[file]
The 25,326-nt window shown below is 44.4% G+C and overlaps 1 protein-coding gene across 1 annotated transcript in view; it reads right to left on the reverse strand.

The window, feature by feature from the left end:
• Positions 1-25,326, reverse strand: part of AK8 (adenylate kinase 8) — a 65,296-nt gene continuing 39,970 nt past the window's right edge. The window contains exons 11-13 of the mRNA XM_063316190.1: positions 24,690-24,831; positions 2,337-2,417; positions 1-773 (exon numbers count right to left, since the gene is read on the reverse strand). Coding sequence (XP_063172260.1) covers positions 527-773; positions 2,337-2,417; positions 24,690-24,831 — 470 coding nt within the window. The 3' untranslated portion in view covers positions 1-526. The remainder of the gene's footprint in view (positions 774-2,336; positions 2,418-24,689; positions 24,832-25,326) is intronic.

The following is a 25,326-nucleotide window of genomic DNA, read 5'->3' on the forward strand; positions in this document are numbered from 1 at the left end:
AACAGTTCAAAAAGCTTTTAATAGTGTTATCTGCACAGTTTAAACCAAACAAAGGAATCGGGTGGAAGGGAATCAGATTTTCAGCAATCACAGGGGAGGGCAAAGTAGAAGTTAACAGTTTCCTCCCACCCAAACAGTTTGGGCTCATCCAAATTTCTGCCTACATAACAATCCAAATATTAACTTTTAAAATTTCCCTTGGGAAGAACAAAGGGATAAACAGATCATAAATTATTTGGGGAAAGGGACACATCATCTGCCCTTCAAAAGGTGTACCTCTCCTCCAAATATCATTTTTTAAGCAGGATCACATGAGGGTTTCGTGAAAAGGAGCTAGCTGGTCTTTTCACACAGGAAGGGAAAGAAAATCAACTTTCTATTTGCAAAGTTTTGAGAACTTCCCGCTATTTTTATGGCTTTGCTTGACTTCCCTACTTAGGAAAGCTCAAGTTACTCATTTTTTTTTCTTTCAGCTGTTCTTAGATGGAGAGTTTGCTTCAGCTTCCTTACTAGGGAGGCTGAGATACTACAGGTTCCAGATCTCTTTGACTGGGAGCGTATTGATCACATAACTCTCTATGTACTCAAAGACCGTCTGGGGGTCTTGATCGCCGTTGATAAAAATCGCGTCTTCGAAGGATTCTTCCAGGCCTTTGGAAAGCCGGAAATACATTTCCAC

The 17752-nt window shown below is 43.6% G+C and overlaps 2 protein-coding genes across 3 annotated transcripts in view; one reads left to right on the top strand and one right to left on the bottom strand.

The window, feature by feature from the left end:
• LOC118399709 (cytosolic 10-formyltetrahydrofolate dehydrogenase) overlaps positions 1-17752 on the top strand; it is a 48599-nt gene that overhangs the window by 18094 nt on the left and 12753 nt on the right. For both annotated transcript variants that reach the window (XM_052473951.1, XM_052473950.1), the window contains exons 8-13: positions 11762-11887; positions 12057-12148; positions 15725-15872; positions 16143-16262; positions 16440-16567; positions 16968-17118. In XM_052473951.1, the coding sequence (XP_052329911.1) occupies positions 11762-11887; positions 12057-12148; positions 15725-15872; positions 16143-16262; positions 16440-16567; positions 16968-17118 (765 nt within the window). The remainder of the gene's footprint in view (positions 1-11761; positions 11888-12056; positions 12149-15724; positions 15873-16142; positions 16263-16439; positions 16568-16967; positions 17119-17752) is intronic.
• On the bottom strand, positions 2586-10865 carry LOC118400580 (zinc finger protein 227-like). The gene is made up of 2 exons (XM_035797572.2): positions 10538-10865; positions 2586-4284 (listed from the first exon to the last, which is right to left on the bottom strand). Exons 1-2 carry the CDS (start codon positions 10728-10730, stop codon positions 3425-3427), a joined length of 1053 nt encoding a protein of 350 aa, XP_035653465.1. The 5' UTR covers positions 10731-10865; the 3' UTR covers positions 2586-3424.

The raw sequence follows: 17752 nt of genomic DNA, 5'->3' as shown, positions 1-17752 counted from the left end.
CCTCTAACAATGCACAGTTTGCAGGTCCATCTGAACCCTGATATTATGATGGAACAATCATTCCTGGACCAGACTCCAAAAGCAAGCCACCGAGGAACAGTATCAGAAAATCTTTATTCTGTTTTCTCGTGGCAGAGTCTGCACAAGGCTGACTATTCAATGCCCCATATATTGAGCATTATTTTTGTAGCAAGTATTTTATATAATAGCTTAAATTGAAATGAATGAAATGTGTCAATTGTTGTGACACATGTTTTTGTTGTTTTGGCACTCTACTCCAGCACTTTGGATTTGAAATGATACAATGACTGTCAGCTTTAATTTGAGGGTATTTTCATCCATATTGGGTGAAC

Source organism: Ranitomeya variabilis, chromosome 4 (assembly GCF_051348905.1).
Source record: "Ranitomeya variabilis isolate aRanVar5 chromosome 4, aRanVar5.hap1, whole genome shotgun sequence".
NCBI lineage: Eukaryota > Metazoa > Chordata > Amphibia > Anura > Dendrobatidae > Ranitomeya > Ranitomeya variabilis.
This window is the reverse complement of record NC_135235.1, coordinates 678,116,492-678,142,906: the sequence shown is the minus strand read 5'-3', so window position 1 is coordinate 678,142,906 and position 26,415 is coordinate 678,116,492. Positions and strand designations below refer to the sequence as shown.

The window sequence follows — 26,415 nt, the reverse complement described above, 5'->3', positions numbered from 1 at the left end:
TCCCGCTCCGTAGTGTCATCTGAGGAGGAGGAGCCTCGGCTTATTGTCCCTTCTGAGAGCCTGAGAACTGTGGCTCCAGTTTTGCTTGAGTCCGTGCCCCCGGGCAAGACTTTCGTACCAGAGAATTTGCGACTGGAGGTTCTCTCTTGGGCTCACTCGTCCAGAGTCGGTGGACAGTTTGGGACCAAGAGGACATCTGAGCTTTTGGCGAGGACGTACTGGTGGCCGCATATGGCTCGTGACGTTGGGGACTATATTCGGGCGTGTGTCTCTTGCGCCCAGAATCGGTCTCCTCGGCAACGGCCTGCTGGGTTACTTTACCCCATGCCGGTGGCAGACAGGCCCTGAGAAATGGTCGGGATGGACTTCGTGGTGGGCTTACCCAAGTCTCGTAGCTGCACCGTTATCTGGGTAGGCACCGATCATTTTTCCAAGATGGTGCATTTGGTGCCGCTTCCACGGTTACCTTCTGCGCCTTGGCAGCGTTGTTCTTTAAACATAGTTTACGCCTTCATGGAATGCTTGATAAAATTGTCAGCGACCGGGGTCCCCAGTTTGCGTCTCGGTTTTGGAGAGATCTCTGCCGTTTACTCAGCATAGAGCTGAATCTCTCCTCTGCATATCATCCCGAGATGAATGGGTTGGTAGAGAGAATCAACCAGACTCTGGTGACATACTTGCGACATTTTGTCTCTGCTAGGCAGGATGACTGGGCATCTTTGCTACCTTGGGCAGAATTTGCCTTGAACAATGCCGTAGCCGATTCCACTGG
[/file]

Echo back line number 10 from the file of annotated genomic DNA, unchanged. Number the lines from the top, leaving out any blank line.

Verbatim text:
The raw sequence follows: 17752 nt of genomic DNA, 5'->3' as shown, positions 1-17752 counted from the left end.